Yesterday was ClojuTRE 2014. It’s the biggest (and the only) Clojure conference in Finland. Here are my main impressions:
- Wow, there are lots of people in Finland interested in Clojure, and they’re actually using it in production. Clojure is one of the better programming languages available right now and I’m glad that people have found it. Compare this to the Haskell situation: there’s a lot of interest, but almost no-one uses it for “serious” work.
- Haskell evangelists still have some work to do. Reactions to Bodil’s Haskell talk ranged from “Haskell is the best” to “why on Earth would I use Haskell?” I thought everybody already loved Haskell. Alas!
The talks very pretty basic and there were some technical problems, but otherwise everything went well. Since the talks were short (20-30 min), there was a lot of variety, which was great. In general everybody seemed to have a good time. Thanks to everyone involved!
I’ve summarized the key points of each talk below. Please note: This was written by me, not the presenters. If it sounds like they said something stupid, it’s probably me putting words in their mouth.
Wrapping Java in Awesomeness (by Tero Kadenius & Juha Heimonen). While Java is not the nicest language, there are good Java libraries out there. They can be cumbersome to use, so you should wrap them nicely with Clojure. You’ll do this by restricting mutation and feeding the Java objects with immutable Clojure data.
Let’s Steal Some Java Goodness (by Antti Virtanen). Clojure books tell you how to write the
fibfunction, but not how to do real-world stuff like logging or performance monitoring. Inspired by Spring Boot, Antti has created a Clojure web app skeleton) which covers these and more, so you do not have to figure them out yourself.
How to Introduce Clojure to Your Organization (by Erik Assum). Clojure is elegant and expressive and it has REPL, which will blow your mind if you haven’t seen it before. But how do you impress a programmer with deadlines? Build a simple, valuable and non-critical project it with, like a useful chatbot.
Load Testing with core.async (by Markus Hjort). To sneak in Clojure, Markus has built a Gatling-style tool for load testing, called clj-gatling. During the talk, Markus showed us how to build the core logic of the tool using core.async. It was straightforward.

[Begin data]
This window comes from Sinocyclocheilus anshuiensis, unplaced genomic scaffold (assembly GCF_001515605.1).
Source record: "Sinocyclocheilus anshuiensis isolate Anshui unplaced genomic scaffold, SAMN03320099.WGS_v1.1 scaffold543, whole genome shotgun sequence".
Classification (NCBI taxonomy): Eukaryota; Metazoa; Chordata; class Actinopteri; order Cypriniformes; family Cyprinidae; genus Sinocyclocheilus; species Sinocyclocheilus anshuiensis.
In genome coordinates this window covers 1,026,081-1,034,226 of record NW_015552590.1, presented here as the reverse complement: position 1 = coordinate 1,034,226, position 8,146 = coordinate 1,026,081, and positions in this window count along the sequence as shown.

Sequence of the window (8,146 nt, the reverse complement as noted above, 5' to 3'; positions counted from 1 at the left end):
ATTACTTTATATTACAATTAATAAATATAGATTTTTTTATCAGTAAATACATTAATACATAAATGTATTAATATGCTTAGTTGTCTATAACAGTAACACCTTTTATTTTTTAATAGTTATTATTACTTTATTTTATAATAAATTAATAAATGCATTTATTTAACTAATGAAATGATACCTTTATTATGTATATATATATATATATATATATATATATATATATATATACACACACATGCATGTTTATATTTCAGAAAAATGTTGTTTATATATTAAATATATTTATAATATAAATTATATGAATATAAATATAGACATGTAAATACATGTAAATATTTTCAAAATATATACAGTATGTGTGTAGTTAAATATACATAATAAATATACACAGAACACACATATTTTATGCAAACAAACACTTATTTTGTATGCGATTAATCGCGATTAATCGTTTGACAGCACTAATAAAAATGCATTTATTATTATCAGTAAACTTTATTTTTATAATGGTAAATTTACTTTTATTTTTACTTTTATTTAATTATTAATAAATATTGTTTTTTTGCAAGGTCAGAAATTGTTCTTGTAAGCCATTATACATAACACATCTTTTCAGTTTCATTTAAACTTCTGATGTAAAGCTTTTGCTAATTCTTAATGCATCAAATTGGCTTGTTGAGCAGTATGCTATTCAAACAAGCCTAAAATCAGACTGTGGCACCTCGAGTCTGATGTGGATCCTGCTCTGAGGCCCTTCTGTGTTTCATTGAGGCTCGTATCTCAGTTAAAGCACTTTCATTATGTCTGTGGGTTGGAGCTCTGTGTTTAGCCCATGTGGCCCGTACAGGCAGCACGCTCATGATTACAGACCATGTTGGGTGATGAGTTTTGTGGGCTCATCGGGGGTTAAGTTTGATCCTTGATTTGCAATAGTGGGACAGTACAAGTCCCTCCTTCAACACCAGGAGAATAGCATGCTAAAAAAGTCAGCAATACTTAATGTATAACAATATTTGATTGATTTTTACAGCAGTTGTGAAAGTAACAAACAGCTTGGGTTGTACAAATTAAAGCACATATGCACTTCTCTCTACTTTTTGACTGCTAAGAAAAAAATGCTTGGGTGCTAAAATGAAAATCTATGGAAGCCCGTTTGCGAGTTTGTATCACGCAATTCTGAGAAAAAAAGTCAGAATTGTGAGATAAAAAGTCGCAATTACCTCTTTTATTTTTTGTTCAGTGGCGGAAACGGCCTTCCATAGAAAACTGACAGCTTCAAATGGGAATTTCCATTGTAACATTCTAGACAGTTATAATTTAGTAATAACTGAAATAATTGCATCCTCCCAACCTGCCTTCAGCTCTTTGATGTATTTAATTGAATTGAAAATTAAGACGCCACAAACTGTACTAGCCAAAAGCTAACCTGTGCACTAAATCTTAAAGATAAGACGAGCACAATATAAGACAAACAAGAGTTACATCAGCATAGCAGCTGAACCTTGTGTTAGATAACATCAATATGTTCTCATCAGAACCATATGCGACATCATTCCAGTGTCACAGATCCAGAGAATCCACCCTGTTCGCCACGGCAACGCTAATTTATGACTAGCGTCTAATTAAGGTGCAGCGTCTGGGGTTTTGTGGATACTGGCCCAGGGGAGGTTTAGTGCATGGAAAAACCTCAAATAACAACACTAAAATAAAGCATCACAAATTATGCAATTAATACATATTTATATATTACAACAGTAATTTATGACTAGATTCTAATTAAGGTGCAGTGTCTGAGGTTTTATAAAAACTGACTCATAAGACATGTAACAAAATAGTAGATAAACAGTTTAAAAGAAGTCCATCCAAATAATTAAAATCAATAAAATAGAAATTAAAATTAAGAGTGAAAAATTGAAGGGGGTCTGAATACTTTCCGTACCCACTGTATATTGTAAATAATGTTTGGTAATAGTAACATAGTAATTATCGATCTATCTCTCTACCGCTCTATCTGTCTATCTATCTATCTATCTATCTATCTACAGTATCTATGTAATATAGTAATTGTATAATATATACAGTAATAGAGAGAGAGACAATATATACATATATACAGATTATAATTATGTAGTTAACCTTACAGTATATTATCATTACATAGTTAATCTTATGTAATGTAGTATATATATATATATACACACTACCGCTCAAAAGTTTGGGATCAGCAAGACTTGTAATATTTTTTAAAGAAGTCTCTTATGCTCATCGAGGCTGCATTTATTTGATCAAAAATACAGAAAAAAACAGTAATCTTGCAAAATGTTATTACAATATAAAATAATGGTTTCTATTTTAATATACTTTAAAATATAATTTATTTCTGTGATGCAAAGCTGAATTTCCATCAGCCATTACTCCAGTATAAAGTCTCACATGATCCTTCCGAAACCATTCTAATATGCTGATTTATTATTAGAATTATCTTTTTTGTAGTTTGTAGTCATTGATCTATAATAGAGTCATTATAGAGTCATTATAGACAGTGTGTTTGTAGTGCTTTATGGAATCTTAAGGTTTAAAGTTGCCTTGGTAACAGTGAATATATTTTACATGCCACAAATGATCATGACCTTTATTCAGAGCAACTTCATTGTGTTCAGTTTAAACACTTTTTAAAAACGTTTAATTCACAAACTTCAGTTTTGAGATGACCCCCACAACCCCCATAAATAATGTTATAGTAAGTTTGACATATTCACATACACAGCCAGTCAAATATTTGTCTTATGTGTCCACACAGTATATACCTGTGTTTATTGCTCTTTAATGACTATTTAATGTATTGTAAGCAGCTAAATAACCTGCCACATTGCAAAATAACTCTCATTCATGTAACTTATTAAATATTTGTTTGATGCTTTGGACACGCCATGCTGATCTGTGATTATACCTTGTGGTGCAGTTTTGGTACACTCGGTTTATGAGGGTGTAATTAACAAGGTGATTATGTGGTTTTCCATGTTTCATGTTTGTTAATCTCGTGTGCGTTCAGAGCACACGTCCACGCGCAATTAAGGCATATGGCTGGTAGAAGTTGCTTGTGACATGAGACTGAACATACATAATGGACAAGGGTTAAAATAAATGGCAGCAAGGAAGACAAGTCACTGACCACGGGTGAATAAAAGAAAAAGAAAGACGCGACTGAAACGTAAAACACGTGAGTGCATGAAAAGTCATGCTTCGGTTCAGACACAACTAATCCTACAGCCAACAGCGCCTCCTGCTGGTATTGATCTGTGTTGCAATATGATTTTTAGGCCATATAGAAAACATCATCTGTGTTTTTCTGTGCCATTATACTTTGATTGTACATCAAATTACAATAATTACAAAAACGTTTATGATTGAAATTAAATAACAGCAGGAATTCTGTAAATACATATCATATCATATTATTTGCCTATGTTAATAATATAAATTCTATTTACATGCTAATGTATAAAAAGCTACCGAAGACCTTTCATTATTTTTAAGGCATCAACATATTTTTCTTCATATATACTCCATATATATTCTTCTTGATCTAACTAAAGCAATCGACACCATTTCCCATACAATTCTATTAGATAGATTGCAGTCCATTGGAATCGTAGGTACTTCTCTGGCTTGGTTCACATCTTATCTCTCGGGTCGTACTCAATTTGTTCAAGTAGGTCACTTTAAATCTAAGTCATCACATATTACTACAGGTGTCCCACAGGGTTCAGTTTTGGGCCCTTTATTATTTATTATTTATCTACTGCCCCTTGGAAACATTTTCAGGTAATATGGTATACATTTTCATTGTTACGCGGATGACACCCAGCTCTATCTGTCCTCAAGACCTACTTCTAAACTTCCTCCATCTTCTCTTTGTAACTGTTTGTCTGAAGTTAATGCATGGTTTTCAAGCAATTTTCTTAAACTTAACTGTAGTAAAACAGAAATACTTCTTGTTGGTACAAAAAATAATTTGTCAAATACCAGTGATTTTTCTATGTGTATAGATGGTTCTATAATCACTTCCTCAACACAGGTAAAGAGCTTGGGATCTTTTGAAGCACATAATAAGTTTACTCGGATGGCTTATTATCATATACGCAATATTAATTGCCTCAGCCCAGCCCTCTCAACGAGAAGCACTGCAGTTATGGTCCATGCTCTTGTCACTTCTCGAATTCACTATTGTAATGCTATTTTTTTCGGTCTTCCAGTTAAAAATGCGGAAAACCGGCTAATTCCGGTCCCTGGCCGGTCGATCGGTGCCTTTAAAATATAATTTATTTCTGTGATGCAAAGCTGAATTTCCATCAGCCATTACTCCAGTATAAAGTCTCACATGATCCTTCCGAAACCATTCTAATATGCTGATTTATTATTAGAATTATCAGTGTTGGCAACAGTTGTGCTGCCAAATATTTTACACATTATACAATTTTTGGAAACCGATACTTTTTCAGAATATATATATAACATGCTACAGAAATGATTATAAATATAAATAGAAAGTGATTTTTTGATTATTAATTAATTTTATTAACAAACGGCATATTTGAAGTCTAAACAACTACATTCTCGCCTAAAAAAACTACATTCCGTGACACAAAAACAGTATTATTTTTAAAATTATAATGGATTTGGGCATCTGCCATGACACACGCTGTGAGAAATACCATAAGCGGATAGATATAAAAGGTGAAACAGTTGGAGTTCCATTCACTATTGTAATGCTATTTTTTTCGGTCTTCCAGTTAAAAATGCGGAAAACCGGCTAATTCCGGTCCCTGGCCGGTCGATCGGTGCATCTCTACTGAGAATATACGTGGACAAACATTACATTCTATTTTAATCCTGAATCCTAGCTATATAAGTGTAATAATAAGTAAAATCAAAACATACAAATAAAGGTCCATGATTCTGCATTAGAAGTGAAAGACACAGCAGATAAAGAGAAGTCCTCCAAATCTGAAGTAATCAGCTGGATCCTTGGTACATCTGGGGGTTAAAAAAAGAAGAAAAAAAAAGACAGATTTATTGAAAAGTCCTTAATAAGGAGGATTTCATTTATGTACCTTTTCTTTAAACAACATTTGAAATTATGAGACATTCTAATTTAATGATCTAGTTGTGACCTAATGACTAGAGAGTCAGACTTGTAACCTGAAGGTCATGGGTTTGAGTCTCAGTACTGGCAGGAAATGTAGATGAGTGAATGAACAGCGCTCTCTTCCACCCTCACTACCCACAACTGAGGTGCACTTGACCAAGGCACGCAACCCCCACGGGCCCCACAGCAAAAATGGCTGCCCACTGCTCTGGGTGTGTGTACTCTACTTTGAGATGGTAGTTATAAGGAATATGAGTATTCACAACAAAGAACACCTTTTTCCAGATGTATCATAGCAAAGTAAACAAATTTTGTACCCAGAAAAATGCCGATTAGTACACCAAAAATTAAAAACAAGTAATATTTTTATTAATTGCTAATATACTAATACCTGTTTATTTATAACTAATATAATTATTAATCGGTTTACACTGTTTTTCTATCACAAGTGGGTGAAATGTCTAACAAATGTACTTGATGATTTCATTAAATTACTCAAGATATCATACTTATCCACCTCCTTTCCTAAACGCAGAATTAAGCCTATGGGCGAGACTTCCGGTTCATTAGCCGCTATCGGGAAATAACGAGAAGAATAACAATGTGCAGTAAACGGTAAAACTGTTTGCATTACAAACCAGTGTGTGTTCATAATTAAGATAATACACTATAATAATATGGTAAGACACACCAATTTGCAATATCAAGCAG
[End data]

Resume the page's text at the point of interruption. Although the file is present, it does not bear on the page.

Hacking FirefoxOS with ClojureScript (by Timo Sulg). FirefoxOS applications are developed with HTML5, which makes ClojureScript a first-class citizen on the platform. There are some hurdles, like no REPL yet (because eval is disabled), but there are likely workarounds. Since the Firefox OS phones are so cheap (even if the specs are a bit dated), they make a great platform for hacking projects.
A Clojurian’s Quest for Qt (by Pauli Jaakkola). Using Qt with Clojure is non-trivial: Qt Jambi is not maintained anymore and Qt Widgets for Node.js does not really work. The way to do it is to use Qt Quick, QML and ClojureScript. QML is no fun, but Pauli has created a Hiccup-style library for generating QML.
ClojureScript Live Coding With Ease Using Lively (by Immo Heikkinen). By live coding Immo means editing the live application by reloading code in the running process (as opposed to playing music by writing code, which also involves live coding in Immo’s sense). He has created the library Lively for this purpose. Compared to the alternatives like figwheel, it’s simpler and more straightforward to use. Immo demoed Lively by building a snake game. This was my favorite talk - fun and well presented!
Build Tooling With Boot (by Juho Teperi). If you try to build a full-stack web project (with Clojure, ClojureScript, LESS, …) with Leiningen, it soon gets messy. Boot is designed to solve this problem. Boot tasks are Clojure functions which run in the same JVM. This makes them faster and more composable than Leiningen tasks, and not every plugin has to implement file-watching. There are still things missing like IDE support and some common tasks.
Live Hacking with Unity 3D (by Tims Gardner). There were some technical problems with this presentation, but basically it was Tims demoing Arcadia, a Clojure interface for Unity.
Hay - an embedded language (by Meikel Brandmeyer). Sometimes you want to make your application extensible by users. Exposing the host language - like XMonad does - requires the users to have the full toolchain and expertise in the host language. That’s why a simpler scripting language might be warranted. Meikel is working on Hay, a stack-based concatenative language that is closely integrated with Clojure. Meikel walked use through the basics of Hay and also showed us a useful use of Clojure metadata: storing the stack signatures of Hay functions.
Haskell for Clojurists (by Bodil Stokke). The Clojure community has been open to the influences of other programming languages - as shown by e.g. core.logic and core.typed. Bodil thinks that a good language to learn from is Haskell (I concur) and she walked us through implementing linked lists up to their Foldable instance.